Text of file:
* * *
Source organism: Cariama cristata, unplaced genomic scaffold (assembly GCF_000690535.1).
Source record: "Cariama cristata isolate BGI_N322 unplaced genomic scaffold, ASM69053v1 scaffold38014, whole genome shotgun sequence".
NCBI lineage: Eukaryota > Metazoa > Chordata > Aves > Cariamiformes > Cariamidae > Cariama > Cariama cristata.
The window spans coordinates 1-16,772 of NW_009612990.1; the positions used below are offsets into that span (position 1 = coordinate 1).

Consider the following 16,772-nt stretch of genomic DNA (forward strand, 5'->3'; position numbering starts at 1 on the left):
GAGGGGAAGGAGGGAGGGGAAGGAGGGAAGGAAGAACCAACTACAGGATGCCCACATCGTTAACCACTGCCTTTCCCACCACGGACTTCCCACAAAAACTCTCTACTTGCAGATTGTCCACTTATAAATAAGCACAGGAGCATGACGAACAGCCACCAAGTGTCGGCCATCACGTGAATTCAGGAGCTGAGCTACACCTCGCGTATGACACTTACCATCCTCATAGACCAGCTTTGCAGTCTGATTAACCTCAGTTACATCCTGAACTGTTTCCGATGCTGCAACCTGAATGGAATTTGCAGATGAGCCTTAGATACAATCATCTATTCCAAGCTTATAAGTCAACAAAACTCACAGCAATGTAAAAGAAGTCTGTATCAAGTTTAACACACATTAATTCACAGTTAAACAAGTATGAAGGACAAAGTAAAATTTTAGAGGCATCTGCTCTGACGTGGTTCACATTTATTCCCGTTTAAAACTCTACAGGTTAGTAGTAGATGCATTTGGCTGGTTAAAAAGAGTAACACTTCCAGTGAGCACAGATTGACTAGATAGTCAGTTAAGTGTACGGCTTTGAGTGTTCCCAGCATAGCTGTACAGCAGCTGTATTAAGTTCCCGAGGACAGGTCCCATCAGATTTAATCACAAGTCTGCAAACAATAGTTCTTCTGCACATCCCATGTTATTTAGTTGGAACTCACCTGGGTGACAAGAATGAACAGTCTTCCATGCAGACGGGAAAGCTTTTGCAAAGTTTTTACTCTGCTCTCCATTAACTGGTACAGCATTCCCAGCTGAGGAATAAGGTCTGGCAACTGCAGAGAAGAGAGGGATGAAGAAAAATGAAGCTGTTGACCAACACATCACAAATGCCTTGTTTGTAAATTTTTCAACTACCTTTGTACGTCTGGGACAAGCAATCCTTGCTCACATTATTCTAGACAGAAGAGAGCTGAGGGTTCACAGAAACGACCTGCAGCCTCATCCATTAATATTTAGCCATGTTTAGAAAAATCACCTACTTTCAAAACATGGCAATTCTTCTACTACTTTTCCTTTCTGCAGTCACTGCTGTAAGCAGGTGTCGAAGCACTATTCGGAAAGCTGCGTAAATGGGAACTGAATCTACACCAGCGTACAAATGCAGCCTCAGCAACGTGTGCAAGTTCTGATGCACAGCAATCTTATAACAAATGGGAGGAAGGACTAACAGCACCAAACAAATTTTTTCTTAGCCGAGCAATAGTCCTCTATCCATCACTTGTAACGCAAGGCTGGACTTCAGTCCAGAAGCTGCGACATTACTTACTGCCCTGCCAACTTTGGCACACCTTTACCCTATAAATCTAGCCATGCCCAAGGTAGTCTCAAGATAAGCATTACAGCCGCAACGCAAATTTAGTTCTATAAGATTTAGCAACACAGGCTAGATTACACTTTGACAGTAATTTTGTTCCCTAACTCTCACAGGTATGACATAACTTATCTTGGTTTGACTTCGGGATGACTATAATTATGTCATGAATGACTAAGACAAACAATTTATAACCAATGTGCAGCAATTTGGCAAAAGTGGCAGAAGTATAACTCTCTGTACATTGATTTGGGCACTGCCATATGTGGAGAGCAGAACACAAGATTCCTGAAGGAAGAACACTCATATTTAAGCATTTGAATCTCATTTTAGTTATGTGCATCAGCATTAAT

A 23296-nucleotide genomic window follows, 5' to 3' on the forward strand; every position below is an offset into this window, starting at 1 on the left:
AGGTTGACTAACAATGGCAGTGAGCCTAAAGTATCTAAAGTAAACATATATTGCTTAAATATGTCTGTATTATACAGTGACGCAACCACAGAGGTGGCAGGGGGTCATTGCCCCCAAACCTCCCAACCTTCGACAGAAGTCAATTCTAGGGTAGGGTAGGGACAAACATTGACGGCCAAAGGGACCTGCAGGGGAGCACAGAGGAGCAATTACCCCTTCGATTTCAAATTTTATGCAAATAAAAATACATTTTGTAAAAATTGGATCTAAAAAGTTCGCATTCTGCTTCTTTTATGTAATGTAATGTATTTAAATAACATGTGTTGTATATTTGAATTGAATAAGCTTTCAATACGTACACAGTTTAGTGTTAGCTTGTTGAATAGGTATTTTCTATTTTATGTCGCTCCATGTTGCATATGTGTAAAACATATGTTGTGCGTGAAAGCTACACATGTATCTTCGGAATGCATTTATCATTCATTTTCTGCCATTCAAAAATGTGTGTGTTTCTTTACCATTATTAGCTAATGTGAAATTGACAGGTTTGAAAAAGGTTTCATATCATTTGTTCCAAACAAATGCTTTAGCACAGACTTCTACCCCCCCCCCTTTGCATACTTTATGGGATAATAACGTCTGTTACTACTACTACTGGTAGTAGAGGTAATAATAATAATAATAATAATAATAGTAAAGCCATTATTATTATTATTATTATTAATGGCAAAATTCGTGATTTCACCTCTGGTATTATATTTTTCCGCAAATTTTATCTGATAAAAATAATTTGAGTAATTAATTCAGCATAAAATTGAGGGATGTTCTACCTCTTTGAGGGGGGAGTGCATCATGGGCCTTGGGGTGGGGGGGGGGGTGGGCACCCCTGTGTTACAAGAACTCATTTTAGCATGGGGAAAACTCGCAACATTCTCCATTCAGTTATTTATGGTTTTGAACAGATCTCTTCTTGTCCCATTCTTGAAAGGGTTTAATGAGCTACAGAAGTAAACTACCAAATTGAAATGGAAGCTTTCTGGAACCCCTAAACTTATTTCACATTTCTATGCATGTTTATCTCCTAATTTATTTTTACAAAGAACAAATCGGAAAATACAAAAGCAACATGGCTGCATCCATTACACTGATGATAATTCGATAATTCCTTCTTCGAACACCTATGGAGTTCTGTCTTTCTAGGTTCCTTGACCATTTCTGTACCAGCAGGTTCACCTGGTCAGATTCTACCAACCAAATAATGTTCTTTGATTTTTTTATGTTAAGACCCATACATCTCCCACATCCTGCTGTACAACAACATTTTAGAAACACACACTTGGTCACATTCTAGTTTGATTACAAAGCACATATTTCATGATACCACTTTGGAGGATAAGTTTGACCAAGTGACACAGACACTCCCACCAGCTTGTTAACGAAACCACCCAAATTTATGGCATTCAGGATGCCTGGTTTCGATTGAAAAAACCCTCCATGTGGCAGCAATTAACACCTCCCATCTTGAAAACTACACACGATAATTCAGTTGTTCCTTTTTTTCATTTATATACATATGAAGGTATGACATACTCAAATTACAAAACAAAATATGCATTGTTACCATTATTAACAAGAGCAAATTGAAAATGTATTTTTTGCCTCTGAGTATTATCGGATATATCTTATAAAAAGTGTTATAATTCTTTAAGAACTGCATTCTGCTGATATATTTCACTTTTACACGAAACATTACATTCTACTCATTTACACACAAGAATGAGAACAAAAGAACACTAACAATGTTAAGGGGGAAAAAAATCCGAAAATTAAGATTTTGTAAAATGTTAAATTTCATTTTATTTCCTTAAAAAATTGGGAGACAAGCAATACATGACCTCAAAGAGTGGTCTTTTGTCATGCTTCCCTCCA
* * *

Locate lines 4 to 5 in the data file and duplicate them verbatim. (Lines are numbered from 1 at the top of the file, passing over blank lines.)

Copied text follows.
The window spans coordinates 1-16,772 of NW_009612990.1; the positions used below are offsets into that span (position 1 = coordinate 1).

Consider the following 16,772-nt stretch of genomic DNA (forward strand, 5'->3'; position numbering starts at 1 on the left):